I transitioned from being a journalist into a marketer 25 years ago. I chose that route because marketing excited me. It was an integrated world of research, planning, creativity, and problem-solving. To be successful, it demanded that you think strategically and find creative and distinctive ways to get noticed and engage your target audience.
Being a great marketer in the pre-digital world meant being a great strategist. As Steve Tobak once wrote, “Whether it’s market segmentation, product positioning, customer traction, communications or channel development, marketing success always comes down to having a better strategy than the competition. You don’t necessarily have to be first to market, higher performance, or lower cost. You just have to be better in ways that are meaningful to customers. That is what translates into market share, revenue growth, and profits.”
In a world where content is king, tweets, likes and followers equate to loyalty and technology attempts to automate marketing, I just don’t see strategy as a driver. What I see most often is a list of tasks with little boxes beside them – the evil that is “Check the Box” Marketing. It rears its ugly head as a series of dots on a simple calendar – each dot color-coded to represent a task that needs to be checked off –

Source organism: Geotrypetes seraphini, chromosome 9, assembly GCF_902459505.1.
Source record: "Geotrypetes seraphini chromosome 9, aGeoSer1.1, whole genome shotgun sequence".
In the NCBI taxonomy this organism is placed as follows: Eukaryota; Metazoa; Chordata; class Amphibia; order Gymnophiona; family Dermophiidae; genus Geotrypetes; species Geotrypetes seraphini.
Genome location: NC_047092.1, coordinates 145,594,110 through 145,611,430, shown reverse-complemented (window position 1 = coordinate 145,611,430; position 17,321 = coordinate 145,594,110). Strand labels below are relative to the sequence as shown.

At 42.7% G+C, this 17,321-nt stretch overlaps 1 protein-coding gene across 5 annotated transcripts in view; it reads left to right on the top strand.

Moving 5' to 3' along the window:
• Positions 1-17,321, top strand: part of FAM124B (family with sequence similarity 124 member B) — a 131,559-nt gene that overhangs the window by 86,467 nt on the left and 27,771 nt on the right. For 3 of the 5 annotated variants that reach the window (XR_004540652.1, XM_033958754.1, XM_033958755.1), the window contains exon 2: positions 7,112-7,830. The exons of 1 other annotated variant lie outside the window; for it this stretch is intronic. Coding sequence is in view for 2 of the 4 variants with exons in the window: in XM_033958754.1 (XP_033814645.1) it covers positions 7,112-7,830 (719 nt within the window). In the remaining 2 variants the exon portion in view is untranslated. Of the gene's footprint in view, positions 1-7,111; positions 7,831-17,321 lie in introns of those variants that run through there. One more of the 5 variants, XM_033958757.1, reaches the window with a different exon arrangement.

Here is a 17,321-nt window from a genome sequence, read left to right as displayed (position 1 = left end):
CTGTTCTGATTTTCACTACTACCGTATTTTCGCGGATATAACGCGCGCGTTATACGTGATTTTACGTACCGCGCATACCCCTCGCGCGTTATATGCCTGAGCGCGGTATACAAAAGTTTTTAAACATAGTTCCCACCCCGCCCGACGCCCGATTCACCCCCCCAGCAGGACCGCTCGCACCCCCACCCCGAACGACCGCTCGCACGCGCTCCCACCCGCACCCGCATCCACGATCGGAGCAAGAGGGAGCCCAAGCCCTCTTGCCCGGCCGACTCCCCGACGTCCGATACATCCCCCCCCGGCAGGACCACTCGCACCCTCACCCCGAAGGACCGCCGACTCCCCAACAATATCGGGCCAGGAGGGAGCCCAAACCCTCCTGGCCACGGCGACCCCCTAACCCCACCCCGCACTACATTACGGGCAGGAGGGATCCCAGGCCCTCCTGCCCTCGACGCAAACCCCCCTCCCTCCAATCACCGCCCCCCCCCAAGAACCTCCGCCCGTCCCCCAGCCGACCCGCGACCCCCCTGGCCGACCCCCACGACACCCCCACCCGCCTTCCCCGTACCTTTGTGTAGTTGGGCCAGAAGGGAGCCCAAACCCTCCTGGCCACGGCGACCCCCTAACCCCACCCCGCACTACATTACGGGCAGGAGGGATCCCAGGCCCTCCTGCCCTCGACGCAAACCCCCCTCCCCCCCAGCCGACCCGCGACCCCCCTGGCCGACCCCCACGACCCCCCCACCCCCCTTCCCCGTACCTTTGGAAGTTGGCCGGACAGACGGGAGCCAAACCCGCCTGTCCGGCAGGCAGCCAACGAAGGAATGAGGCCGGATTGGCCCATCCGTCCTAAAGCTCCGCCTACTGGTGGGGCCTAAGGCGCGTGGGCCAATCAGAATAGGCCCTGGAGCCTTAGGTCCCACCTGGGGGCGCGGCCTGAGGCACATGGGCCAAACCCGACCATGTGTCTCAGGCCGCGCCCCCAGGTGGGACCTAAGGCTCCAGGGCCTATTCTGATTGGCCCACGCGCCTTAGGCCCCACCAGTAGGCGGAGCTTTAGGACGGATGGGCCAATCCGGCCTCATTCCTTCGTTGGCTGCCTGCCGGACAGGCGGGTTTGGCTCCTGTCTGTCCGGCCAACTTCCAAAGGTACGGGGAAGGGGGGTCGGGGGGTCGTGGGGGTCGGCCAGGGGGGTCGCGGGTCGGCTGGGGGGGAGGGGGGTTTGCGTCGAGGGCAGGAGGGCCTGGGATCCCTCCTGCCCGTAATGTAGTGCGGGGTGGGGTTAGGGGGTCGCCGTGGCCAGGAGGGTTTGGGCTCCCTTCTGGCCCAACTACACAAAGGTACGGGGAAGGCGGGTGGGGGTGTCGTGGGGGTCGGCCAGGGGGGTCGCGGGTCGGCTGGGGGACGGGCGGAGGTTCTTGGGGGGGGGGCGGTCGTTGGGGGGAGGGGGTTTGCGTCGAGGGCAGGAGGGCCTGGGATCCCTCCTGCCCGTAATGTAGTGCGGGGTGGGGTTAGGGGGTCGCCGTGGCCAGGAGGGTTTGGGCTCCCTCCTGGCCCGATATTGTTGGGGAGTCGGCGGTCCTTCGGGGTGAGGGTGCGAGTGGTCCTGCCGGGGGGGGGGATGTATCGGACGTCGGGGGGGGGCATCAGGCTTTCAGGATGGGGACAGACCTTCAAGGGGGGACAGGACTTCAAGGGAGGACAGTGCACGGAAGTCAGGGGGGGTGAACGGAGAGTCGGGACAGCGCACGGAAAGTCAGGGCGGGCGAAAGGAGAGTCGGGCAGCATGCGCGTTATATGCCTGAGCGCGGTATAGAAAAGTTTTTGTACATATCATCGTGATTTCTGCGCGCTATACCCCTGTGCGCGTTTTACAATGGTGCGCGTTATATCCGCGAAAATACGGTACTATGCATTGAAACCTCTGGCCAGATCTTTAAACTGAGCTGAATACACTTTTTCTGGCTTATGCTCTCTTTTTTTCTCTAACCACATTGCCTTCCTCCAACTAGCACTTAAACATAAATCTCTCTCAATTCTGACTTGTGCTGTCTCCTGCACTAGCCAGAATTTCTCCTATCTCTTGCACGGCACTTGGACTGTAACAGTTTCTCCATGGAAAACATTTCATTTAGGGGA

- Send an email
- Update your social sites
- Create an ebook
- Push out a landing page
- Send sales 300 leads
- Launch a nurture campaign
- Add content to the website
- Pull a website traffic report
Check the Box Marketing Does Not Work
Marketing isn’t about checking boxes. Marketing requires more than just going through the motions. A check the box approach to marketing accomplishes only one thing – it limits your ability to win and keep customers. There has to be form, consistency, process and a sense of how these individual tasks are going to accomplish a longer-term goal.
It has to be “intentional.”
I understand that the world of marketing and sales today is dynamic, responsive and fluid. However, blasting and interrupting people with disjointed messaging and one-off tactics isn’t the solution.
How about we agree that the creation of a marketing and sales strategy in its purest form – a process that can allow an organization to concentrate its marketing and sales resources on the optimal opportunities with the goals of increasing sales and achieving a sustainable competitive advantage – is the first step towards stopping the evil that is “check the box marketing.”
A defined marketing and sales strategy doesn’t have to be static. It will evolve with your prospects, customers, company and the marketplace. But it will also provide the form and consistency necessary to achieve specific business goals, instead of the goal of checking off tasks for the day, week and month.